Anyone wishing to access oxygen treatment should be prepared to commit to an initial intensive course of treatment, usually one treatment per day, five days a week, for three weeks. If this is not possible (either due to personal circumstances or centre capacity), the closer together the first 15-20 sessions can be attended, the greater the potential effectiveness of the treatment. Centres will always try to work with users to implement a workable schedule but, given the nature of our centres and the fact that many operators are volunteers, this may not always be possible.
What is Oxygen Treatment?
The oxygen in the air we breathe is constantly treating the day to day damage we sustain - repairing and renewing our cells. When tissues are damaged the capillaries they contain are also damaged. This reduces the flow of blood that transports oxygen, which may limit or even prevent recovery.
Being a gas, the concentration of oxygen in blood is actually determined by the air pressure surrounding us. To significantly increase the oxygen concentration in blood to improve healing a higher dose is needed - 100% oxygen delivered by a mask and the use of a sealed room, known as a “barochamber” to allow an increase in pressure.
How does it help people with MS?
The disease that results in the scarring – the sclerosis – in multiple sclerosis (MS) is associated with damage to blood vessels in the nervous system. This is not blockage but leakage which leads to inflammation and hypoxia - which simply means lack of oxygen. A high level of oxygen reduces the hypoxia and the latest research has shown that it down regulates the genes that programme inflammation.1 In other words oxygen induces remission. Healing is impossible without sufficient oxygen being present.2
Does everyone benefit?
The sclerosis, that is scarring is healing just as a scar heals a cut in the skin. The objective of oxygen treatment is to help tissues heal and be able to function before the damage leads to scarring. Damage in MS patients occurs over time so the latest areas affected will be the most likely to recover. Trials have shown that patients may experience reduced levels of fatigue, improvements in balance and walking and also bladder function.3,4
Is it safe?
Being in a pressure chamber is actually safer than being outside, e.g. it is not possible to be hit by a bus, nor will patients have either a heart attack or a stroke breathing a high level of oxygen. With over 3 million sessions completed without a serious incident MS Therapy Centres were deregulated by an Act of Parliament in 2008. Minor problems – ear and sinus discomfort similar to that encountered in flying may occur, but, in contrast to aircraft, they can be dealt with by adjusting the pressure.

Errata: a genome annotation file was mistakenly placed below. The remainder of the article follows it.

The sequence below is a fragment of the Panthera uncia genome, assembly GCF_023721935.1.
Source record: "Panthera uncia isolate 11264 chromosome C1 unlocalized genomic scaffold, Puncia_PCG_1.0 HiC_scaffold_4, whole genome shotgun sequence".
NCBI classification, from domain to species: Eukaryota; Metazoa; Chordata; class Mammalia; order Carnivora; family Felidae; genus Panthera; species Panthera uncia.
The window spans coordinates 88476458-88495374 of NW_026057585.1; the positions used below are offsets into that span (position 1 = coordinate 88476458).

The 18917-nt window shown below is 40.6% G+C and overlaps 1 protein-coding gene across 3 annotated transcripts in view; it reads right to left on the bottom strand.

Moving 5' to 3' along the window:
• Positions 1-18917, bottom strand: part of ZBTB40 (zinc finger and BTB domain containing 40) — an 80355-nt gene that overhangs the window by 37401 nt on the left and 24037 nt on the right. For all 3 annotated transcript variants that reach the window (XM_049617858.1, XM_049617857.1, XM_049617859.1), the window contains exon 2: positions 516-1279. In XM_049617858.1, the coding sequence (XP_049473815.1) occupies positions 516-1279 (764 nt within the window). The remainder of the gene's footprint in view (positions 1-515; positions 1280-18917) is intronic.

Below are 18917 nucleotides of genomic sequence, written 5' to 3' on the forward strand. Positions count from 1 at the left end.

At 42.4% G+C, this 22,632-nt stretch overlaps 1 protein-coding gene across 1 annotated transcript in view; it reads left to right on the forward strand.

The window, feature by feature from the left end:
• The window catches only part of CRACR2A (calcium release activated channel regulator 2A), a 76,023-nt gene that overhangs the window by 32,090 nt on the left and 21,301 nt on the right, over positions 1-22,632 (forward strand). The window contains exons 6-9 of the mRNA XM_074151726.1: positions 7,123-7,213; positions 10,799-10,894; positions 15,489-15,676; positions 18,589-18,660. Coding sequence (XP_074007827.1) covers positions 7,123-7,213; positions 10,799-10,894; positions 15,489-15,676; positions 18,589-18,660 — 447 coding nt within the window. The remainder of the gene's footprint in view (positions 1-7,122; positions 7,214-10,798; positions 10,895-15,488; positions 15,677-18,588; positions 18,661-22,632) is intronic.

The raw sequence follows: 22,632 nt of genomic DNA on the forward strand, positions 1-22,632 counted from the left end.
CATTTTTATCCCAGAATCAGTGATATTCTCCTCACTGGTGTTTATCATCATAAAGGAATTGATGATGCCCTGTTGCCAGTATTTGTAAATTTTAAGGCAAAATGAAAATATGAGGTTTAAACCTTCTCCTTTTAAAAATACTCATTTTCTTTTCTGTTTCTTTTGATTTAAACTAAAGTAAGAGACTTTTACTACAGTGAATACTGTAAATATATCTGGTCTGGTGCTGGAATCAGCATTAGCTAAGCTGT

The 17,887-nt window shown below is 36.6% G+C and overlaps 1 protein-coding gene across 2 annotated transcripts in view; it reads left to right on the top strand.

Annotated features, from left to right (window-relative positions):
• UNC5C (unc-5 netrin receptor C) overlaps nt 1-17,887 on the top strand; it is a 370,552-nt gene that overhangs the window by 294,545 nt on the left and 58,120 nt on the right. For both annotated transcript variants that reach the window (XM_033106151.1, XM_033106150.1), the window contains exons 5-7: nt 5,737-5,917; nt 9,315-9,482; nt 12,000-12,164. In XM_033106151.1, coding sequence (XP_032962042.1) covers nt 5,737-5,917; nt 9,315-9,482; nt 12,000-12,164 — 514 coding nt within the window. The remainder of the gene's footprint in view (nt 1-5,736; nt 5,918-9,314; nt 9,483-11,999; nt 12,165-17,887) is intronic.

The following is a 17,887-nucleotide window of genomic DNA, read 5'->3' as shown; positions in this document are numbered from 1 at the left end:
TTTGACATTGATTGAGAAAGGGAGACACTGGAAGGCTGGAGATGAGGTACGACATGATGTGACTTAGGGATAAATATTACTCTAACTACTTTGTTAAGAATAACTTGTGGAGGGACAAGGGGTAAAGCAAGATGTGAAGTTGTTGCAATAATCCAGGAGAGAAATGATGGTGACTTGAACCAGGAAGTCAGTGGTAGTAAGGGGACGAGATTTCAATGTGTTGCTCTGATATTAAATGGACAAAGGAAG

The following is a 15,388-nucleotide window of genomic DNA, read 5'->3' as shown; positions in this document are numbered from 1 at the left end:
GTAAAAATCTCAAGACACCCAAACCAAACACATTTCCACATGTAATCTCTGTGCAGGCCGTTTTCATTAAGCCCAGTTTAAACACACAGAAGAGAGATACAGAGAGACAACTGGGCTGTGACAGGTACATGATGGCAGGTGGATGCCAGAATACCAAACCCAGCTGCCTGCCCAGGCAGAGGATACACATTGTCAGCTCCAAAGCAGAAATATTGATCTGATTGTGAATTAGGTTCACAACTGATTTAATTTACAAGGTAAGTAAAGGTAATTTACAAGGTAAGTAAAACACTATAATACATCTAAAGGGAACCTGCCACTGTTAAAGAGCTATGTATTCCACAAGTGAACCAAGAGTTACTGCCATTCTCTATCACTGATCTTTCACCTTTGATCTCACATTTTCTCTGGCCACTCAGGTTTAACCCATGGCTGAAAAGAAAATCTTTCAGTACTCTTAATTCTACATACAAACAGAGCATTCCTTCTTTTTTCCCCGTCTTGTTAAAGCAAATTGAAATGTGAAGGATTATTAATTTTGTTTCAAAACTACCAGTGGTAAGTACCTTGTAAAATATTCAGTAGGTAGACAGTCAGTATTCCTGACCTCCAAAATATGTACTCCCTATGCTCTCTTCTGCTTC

Oxygen treatment sessions at MS Therapy Centres are simple, non-invasive and painless, and once they have become accustomed to the procedure most users find the sessions pleasurable and relaxing. Each session lasts around 90 minutes (you should allow for 2 hours at the centre, particularly for your first few sessions) and consists of three phases.
Most centres have 'multi-place' barochambers (chambers that can accommodate more than one person, usually up to 6-8 people at a time). Once everyone is inside, the operator will close the door and begin pressurisation. This is where the air pressure increases slowly - users may experience slight ear discomfort similar to that experienced when flying in a commercial aircraft. The rate of pressurisation can be controlled to ensure all chamber users are comfortable.
The treatment begins when the pressure reaches the prescribed level. This is between 1.25 atmospheres absolute (ATA) and 2.0 ATA, depending on the type of condition. Users may then rest, read, listen to music or watch television. A general rule is that courtesy should be shown to other chamber users (headphones used, discussions kept to a minimum etc.).
The operator advises users when the treatment is complete and reduces the pressure slowly, until it is the same as the ambient atmosphere. At this point, the barochamber door can be opened and the session ends.
While not all centres are able to offer oxygen treatment for non-MS conditions, as awareness of the treatment grows more people with other conditions are contacting our centres. In particular, given that oxygen treatment has be seen to reduce fatigue levels, we are seeing many people with neurological conditions such as Fibromyalgia and Chronic Fatigue Syndrome (CFS), as well as people who have suffered strokes.
Increasing awareness about and demand for oxygen treatment means that many centres' barochambers are operating at near full capacity. However, some centres are able to offer sessions to people with non-neurological conditions. Particular success has been seen with problem wounds, such as diabetic ulcers.
Some centres offer oxygen treatment for childhood illnesses such as autism and cerebral palsy. A centre's ability to provide treatments to children is dependent on barochamber capacity (children should be accompanied by a parent or guardian therefore a minimum of two spaces is required) as well as the centre's own constitution.
As is the case with MS, no two cases are the same so the treatment will not work in all cases, however anecdotal feedback from centre users has shown improvements in a number of cases.
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